April 2011
Volume 52, Issue 14
Free
ARVO Annual Meeting Abstract  |   April 2011
X-linked Retinoschisis: Age And Mutation Type Effect On Retinal Function Measured By ERG
Author Affiliations & Notes
  • Kristen E. Bowles
    OGVFB,
    National Eye Institute, Bethesda, Maryland
  • Catherine A. Cukras
    OGVFB,
    National Eye Institute, Bethesda, Maryland
  • Rafael C. Caruso
    Scheie Eye Institute, University of Pennsylvania, Philadelphia, Pennsylvania
  • Amy Turriff
    OGVFB,
    National Eye Institute, Bethesda, Maryland
  • Susan Vitale
    Div Epidemiol & Clinical Applications,
    National Eye Institute, Bethesda, Maryland
  • Yuri V. Sergeev
    OGVFB,
    National Eye Institute, Bethesda, Maryland
  • Patrick Lopez
    OGVFB,
    National Eye Institute, Bethesda, Maryland
  • Leanne Reuter
    OGVFB,
    National Eye Institute, Bethesda, Maryland
  • Paul A. Sieving
    National Eye Institute, Bethesda, Maryland
  • Footnotes
    Commercial Relationships  Kristen E. Bowles, None; Catherine A. Cukras, None; Rafael C. Caruso, None; Amy Turriff, None; Susan Vitale, None; Yuri V. Sergeev, None; Patrick Lopez, None; Leanne Reuter, None; Paul A. Sieving, None
  • Footnotes
    Support  None
Investigative Ophthalmology & Visual Science April 2011, Vol.52, 2379. doi:
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      Kristen E. Bowles, Catherine A. Cukras, Rafael C. Caruso, Amy Turriff, Susan Vitale, Yuri V. Sergeev, Patrick Lopez, Leanne Reuter, Paul A. Sieving; X-linked Retinoschisis: Age And Mutation Type Effect On Retinal Function Measured By ERG. Invest. Ophthalmol. Vis. Sci. 2011;52(14):2379.

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      © ARVO (1962-2015); The Authors (2016-present)

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Abstract

Purpose: : X-linked retinoschisis (XLRS) is a leading cause of juvenile macular degeneration affecting males, however, disease natural history remains elusive. Retinoschisin protein is present in the photoreceptor-bipolar cell synapse. We performed a cross sectional ERG study of 68 XLRS subjects (132 eyes), age 4-86 years, to evaluate the effect of age and mutation on retinal function.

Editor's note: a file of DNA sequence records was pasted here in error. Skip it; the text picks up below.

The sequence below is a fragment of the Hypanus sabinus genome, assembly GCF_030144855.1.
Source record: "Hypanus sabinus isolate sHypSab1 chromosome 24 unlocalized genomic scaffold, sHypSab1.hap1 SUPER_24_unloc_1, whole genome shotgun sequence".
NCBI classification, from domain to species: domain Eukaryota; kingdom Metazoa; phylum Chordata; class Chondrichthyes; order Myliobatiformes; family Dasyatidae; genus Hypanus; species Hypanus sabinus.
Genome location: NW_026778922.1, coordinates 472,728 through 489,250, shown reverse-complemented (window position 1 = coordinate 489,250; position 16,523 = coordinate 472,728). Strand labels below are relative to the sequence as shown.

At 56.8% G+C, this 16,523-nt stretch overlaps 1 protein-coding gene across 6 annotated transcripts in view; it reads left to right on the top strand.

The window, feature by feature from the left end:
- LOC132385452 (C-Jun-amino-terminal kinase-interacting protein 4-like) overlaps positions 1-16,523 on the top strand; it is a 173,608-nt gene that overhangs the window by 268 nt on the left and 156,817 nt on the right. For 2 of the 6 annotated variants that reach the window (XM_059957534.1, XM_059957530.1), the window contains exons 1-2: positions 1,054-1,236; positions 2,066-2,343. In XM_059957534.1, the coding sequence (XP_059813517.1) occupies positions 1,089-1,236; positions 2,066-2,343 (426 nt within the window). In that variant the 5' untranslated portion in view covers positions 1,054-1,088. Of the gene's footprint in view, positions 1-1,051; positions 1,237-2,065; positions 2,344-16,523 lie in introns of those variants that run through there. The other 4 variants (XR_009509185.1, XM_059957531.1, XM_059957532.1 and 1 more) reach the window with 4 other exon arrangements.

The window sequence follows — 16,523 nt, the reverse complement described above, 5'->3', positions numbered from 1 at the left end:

Methods: : ISCEV standard ERGs were recorded. Patients were genotyped for RS1. Deletion, frame shift, and start codon mutations were categorized as severe. Missense mutations were further separated into severe or non-severe based on molecular modeling (Sergeev, Human Molecular Genetics, (2010)). ERG response versus age or mutation type were analyzed by linear regression and adjusted for the correlation between eyes of an individual.

Results: : 68 subjects (132 eyes) were studied; 41 (81 eyes) had severe mutations (mean 31.1 yr) and 27 (51 eyes) had mild mutations (mean 29.5 yr). Significant associations with age were seen: a prolonged a-wave implicit time (0.12 ms/yr, p<0.0001), decreased a-wave amplitude (-1.13 µV/yr, p=0.0002); and decreased b-wave amplitude (-2.21 µV/yr, p<0.0001); increased 30Hz flicker time to peak (0.10 ms/yr, p<0.0001), and decreased 30Hz flicker amplitude (-0.29 µV/yr, p=0.014). Subjects with severe mutations had significantly lower b-wave amplitude (-54.62µV, p=0.0005) and b/a ratio (-0.24, p=0.005), but no difference was seen with mutation type versus a-wave implicit time or amplitude (p=0.48, 0.40, respectively). Wave form deterioration made b-wave implicit timing measurements ambiguous.

Conclusions: : ERGs in subjects with XLRS correlate with age and mutation. Disproportionate loss of the b-wave amplitude compared to a-wave amplitude is seen in older compared to younger subjects, suggestive of accumulated synaptic damage or depolarizing bipolar cell pathology. Severe mutations in RS1 are associated with a greater reduction of b-wave amplitude than are mild mutations, suggesting greater synaptic or bipolar cell disruption in patients with highly disorganized or no RS1 protein. These results are consistent with KO RS1 mouse studies, providing additional evidence that the primary site of dysfunction is at the synaptic or bipolar cell level.

Keywords: retinal degenerations: hereditary • electrophysiology: clinical • retina: distal (photoreceptors, horizontal cells, bipolar cells) 
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